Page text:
I’ll describe what HAST does in few words. HAST allows for synchronous block-level replication of any storage media (called GEOM providers, using FreeBSD nomenclature) over a TCP/IP network for fast failure recovery. HAST provides storage using the GEOM infrastructure, meaning it is file system and application independent and can be combined with any existing GEOM class. In case of a primary node failure, the cluster will automatically switch to the secondary node, check and mount the UFS file system or import the ZFS pool, and continue to work without missing a single bit of data.

I must admit the project was quite challenging, not only from the technical point of view, but also because it was sponsored by the FreeBSD Foundation. The FreeBSD Foundation has a great reputation and is known to select the projects it funds very carefully. I felt strong pressure that should I fail, the FreeBSD Foundation’s reputation might be hurt. Of course, not a single dollar would be spent on a failed project, but the FreeBSD community’s expectations were very high and I really wanted to do a good job.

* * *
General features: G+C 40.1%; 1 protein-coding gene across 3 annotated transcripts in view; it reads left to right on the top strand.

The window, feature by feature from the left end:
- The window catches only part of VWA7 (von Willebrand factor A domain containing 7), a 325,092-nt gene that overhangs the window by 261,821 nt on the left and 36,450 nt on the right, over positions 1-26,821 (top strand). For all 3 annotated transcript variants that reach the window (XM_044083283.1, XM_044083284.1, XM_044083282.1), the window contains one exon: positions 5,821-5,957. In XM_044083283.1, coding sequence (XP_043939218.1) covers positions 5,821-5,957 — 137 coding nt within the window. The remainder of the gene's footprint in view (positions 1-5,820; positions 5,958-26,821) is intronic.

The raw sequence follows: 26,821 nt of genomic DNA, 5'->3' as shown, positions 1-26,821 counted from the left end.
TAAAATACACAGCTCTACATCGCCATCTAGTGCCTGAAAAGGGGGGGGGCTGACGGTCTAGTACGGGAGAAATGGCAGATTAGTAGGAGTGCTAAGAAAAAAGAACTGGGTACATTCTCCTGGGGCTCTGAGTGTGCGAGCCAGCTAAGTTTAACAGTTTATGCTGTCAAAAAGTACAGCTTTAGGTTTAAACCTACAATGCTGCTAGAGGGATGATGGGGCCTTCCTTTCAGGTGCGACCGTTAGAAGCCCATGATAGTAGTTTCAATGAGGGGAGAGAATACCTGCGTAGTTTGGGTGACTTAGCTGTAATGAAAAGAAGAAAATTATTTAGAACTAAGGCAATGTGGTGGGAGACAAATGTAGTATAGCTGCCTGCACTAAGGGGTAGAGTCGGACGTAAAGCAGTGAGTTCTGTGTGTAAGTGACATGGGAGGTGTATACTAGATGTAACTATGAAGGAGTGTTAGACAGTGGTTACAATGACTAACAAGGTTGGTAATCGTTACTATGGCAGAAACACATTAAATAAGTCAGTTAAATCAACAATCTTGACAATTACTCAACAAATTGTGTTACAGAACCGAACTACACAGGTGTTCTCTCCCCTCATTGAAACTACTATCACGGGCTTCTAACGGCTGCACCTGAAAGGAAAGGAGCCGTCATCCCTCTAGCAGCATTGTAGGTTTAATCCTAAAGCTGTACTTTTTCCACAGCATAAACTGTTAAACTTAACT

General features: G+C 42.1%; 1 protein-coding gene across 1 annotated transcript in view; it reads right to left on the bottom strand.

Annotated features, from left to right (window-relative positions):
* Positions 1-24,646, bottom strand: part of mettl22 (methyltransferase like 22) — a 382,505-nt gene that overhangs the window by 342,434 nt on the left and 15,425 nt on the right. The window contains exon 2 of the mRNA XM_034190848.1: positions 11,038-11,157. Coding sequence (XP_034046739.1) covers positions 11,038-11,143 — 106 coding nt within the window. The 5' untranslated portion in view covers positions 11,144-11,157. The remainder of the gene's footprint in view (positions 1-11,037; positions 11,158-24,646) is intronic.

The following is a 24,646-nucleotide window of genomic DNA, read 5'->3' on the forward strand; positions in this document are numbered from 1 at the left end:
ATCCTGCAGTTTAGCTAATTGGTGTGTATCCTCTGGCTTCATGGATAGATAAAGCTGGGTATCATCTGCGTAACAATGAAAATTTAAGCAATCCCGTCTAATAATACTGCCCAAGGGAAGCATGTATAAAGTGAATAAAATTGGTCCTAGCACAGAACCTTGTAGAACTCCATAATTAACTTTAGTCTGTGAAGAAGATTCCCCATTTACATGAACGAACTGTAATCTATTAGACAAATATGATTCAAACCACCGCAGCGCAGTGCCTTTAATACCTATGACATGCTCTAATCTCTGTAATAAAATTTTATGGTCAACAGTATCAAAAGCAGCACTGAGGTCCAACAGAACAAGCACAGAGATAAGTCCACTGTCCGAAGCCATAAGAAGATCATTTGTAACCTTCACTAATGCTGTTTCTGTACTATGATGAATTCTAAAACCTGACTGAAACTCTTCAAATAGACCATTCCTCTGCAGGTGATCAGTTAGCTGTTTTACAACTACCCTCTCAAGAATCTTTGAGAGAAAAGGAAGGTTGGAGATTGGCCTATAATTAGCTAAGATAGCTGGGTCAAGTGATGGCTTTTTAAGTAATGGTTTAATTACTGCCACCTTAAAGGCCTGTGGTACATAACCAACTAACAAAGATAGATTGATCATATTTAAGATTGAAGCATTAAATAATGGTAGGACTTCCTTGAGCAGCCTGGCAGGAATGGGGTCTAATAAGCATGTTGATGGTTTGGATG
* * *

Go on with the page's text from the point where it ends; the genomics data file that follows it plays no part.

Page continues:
During the work a number of people contacted me privately offering help, explaining how important HAST is for FreeBSD and giving me the motivation to soldier on.

I hope that HAST will meet the community’s expectations and I myself am looking forward to using it

The final commit notice from Pawe? Jakub Dawidek briefly describes the project. A detailed discussion of the project is available form the FreeBSD Wiki.

This is a good example of how the wider FreeBSD community can financially support further development of FreeBSD, and it also shows the value that the FreeBSD Foundation brings to the community. To see more of these sort of projects started, funded and completed, why not support and donate to the Foundation so they can continue sponsoring more projects. (disclaimer: I am not affiliated with the FreeBSD Foundation)